• After exercise –drink to replace the water lost during the physical activity. If you’re working out for more than an hour or sweat excessively, include some electrolyte, sea salt or trace minerals.

When we sweat, we lose electrolytes (. Research suggests proper electrolyte balance, can help prolong exercise which plain old water does not.  This ensures that your mineral levels are balanced and can properly hydrate you.

Electrolyte Balance

While an ordinary workout may not require electrolyte-replenishing, those participating in longer and more intense periods of exertion, such as running a marathon or going through a particularly intense workout, will benefit from a good dose of electrolytes mid-workout.  Skip the sports drinks like gatorade, they’re loaded with chemicals, preservatives and sugar. Use these recommendations instead:

  • Water-enhancing electrolyte tablets, coconut water, or a homemade sports drink could be potentially effective substitutes.
  • Try adding 1⁄4 tsp of pink or grey sea salt, not table salt, per quart of water that you drink. Simply salting your foods with sea salt and/or sprinkling the salt into your water as your drink it can work too. (This is recommended especially for that water which you are drinking during your workouts).

Hydration Tips

Drinking regularly throughout the day is the goal. The real question now is how? Here are some simple tips to make drinking water a daily automatic habit:

  • Start your day with 8 ounces of filtered water with lemon. As discussed on previously. Lemon water is an incredible way to aide digestion, alkalize your body and start your morning off right.
  • Keep water handy or carry a water bottle with you. Keep one in your car, one at your desk and one on your kitchen counter in plain site. Keeping your water bottle in plain site will act as a constant reminder to drink.
  • Get reminders or use WaterMinder app to track your water intake and give you reminders to drink throughout the day.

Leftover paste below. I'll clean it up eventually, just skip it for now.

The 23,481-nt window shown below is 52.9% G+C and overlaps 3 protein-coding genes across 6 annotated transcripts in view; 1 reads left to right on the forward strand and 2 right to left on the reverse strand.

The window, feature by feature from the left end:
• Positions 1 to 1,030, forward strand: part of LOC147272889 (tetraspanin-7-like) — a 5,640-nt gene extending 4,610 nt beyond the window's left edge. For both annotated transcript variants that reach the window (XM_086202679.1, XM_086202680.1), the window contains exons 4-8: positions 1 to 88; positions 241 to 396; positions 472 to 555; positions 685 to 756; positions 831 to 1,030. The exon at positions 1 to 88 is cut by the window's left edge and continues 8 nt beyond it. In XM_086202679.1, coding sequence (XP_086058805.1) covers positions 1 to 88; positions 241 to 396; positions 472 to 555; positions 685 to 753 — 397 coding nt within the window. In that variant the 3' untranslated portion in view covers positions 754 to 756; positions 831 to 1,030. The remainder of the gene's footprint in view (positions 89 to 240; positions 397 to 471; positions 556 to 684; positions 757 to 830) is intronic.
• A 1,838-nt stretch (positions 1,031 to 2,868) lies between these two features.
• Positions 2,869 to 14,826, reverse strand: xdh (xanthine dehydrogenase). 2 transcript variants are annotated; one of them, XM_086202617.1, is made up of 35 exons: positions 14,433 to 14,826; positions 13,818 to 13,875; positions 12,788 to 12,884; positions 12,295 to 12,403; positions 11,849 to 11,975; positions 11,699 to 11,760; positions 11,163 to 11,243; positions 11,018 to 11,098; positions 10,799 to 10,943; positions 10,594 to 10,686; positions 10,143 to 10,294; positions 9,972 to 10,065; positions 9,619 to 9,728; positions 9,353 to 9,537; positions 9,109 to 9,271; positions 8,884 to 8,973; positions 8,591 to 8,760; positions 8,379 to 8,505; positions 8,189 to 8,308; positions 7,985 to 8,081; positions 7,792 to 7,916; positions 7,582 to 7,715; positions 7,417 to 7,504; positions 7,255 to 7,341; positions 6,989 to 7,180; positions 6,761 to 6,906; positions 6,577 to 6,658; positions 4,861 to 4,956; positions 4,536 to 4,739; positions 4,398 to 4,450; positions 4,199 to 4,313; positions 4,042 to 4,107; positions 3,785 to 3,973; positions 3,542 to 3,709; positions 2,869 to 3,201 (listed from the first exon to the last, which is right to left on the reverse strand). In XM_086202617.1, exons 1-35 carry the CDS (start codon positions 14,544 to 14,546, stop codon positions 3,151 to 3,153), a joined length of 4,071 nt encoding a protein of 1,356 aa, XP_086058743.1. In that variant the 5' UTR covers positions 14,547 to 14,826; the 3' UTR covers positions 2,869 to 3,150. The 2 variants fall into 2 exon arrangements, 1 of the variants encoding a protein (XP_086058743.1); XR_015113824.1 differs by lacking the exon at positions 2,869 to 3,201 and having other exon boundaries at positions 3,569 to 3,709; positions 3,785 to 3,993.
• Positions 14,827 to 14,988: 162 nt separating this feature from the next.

• Don’t care for plain water or are craving some flavor, try infused water. You can infuse your water with herbs (mint), fruits, or even vegetables to improve the taste without sacrificing your health, it’s super refreshing and you can kill two birds with one stone by getting your veggies in!
  • Here is a great post about 14 different ways you can infuse water to make it de-lish.


Other Ways to Hydrate:

  • Eat your way to better hydration. Eating fruits and veggies, like cucumbers, celery, watermelon and other high fiber fruits is a great way to get water into your cells.
  • Drink unfiltered water from a local spring.
  • Float tanks – find a local magnesium float tank or bathe with epsom salts.
  • Incorporate healthy fats, nuts, seeds, coconut, avocados into your diet.
  • Add a pinch of sea salt to your water (as above).

Take charge of your hydration starting today, and you will be one step closer to achieving your health goals. By following today’s healthy habits, drinking water will become a natural and regular part of your daily routine.

1). Batmanghelidj F. Your Body’s Many Cries For Water, A revolutionary natural way to prevent illness and restore good health.
3) Mertens M, Höss S, Neumann G, Afzal J, Reichenbecher W. Glyphosate, a chelating agent-relevant for ecological risk assessment?. Environ Sci Pollut Res Int. 2018;25(6):5298-5317. doi:10.1007/s11356-017-1080-1

written by Keri Brooks @keribrookshealth & Dr. Kat Lewis

Pin It on Pinterest

Share This